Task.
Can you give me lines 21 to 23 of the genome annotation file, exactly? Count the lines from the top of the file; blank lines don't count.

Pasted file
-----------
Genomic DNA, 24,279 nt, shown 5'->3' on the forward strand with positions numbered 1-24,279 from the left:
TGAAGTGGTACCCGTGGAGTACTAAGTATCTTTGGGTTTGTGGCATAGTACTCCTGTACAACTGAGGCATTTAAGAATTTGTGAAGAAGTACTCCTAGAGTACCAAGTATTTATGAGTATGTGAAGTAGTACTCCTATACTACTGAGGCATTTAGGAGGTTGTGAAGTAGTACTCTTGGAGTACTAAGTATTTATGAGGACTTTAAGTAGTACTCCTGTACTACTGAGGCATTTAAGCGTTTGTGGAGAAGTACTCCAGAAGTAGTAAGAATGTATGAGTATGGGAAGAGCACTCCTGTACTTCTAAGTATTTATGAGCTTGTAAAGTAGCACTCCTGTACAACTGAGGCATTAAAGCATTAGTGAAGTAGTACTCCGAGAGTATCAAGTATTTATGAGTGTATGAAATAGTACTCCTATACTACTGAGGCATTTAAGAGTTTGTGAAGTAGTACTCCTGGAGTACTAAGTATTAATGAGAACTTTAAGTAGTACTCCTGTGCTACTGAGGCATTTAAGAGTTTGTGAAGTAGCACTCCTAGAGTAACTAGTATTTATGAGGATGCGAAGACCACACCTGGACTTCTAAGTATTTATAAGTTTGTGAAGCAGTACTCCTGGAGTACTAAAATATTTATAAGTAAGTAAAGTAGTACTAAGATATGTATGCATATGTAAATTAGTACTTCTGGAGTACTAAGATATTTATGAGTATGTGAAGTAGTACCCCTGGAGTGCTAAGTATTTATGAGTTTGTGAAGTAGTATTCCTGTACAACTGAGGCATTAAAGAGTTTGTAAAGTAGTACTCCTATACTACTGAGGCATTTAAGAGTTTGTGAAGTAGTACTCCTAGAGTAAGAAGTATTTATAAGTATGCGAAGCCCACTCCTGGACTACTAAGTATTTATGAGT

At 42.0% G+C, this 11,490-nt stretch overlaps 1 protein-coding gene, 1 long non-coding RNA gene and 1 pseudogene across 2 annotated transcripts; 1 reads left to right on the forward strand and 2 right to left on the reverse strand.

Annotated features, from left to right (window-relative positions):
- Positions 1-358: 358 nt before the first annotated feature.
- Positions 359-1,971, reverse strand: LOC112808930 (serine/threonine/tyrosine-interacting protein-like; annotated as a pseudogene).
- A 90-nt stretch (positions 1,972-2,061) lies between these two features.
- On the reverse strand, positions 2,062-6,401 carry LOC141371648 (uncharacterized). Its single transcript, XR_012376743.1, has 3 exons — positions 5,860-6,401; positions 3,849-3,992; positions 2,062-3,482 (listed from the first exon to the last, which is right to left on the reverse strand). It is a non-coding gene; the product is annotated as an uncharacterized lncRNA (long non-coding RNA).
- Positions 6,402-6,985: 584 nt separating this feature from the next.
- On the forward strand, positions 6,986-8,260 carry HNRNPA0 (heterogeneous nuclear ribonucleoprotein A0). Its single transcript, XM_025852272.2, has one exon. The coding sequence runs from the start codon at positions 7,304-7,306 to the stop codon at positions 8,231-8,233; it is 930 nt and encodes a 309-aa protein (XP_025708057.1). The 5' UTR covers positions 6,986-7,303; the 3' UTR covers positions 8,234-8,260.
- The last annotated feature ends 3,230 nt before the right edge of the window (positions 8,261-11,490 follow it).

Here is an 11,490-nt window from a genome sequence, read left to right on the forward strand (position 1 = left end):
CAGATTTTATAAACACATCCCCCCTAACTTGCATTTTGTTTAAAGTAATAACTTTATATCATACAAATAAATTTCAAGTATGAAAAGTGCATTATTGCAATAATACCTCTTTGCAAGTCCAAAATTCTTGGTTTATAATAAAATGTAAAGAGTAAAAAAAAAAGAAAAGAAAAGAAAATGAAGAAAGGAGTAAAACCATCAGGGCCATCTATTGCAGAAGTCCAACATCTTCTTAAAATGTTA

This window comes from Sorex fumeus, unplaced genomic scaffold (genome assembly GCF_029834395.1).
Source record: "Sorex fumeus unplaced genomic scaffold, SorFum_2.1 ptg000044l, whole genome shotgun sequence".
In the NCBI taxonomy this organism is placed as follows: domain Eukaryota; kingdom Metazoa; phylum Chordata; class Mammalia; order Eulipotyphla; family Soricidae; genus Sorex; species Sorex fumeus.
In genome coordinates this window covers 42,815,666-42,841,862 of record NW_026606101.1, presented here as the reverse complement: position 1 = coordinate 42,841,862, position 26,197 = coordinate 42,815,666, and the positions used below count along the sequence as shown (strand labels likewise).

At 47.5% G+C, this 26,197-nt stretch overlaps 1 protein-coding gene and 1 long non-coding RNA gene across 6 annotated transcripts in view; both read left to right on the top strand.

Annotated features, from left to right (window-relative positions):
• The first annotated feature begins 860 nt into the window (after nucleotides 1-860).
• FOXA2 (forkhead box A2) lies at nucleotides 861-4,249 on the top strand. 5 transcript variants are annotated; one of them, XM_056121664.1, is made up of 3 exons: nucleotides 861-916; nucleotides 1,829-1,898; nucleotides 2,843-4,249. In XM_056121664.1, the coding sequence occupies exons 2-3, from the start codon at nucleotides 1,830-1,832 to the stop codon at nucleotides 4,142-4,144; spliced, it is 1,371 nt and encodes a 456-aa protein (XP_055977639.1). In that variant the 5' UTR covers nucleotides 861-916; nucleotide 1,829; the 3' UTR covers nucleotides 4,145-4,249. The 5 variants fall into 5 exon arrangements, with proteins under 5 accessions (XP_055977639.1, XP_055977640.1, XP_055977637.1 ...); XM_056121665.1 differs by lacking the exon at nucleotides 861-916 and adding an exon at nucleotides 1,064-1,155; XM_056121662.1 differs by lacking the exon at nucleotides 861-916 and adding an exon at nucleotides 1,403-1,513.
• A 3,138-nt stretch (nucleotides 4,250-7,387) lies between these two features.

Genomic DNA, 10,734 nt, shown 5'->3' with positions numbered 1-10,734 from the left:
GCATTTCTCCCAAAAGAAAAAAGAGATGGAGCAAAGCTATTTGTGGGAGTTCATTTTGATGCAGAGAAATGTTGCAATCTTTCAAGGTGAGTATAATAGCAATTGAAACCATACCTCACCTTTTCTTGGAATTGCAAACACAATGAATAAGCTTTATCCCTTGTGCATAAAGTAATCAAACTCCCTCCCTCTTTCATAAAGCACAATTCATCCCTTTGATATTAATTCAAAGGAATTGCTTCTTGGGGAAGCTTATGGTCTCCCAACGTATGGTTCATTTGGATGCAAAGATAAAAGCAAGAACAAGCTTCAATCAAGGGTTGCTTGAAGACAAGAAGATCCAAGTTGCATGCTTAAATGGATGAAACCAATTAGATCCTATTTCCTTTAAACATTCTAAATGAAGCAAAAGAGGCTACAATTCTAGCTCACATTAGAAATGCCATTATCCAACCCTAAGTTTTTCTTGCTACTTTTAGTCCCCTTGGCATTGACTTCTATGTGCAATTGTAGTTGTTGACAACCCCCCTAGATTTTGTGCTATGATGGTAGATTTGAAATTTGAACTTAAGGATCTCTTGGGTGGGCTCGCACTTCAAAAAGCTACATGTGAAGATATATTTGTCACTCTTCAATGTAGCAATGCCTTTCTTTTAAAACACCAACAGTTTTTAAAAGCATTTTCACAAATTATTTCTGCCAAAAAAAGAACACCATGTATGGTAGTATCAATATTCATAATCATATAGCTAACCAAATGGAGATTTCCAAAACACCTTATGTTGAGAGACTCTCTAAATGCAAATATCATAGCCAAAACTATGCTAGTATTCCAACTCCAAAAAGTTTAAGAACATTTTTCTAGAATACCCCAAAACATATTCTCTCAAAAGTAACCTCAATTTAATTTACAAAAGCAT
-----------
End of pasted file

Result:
• FOXA2 (forkhead box A2) lies at nucleotides 861-4,249 on the top strand. 5 transcript variants are annotated; one of them, XM_056121664.1, is made up of 3 exons: nucleotides 861-916; nucleotides 1,829-1,898; nucleotides 2,843-4,249. In XM_056121664.1, the coding sequence occupies exons 2-3, from the start codon at nucleotides 1,830-1,832 to the stop codon at nucleotides 4,142-4,144; spliced, it is 1,371 nt and encodes a 456-aa protein (XP_055977639.1). In that variant the 5' UTR covers nucleotides 861-916; nucleotide 1,829; the 3' UTR covers nucleotides 4,145-4,249. The 5 variants fall into 5 exon arrangements, with proteins under 5 accessions (XP_055977639.1, XP_055977640.1, XP_055977637.1 ...); XM_056121665.1 differs by lacking the exon at nucleotides 861-916 and adding an exon at nucleotides 1,064-1,155; XM_056121662.1 differs by lacking the exon at nucleotides 861-916 and adding an exon at nucleotides 1,403-1,513.
• A 3,138-nt stretch (nucleotides 4,250-7,387) lies between these two features.

Genomic DNA, 10,734 nt, shown 5'->3' with positions numbered 1-10,734 from the left: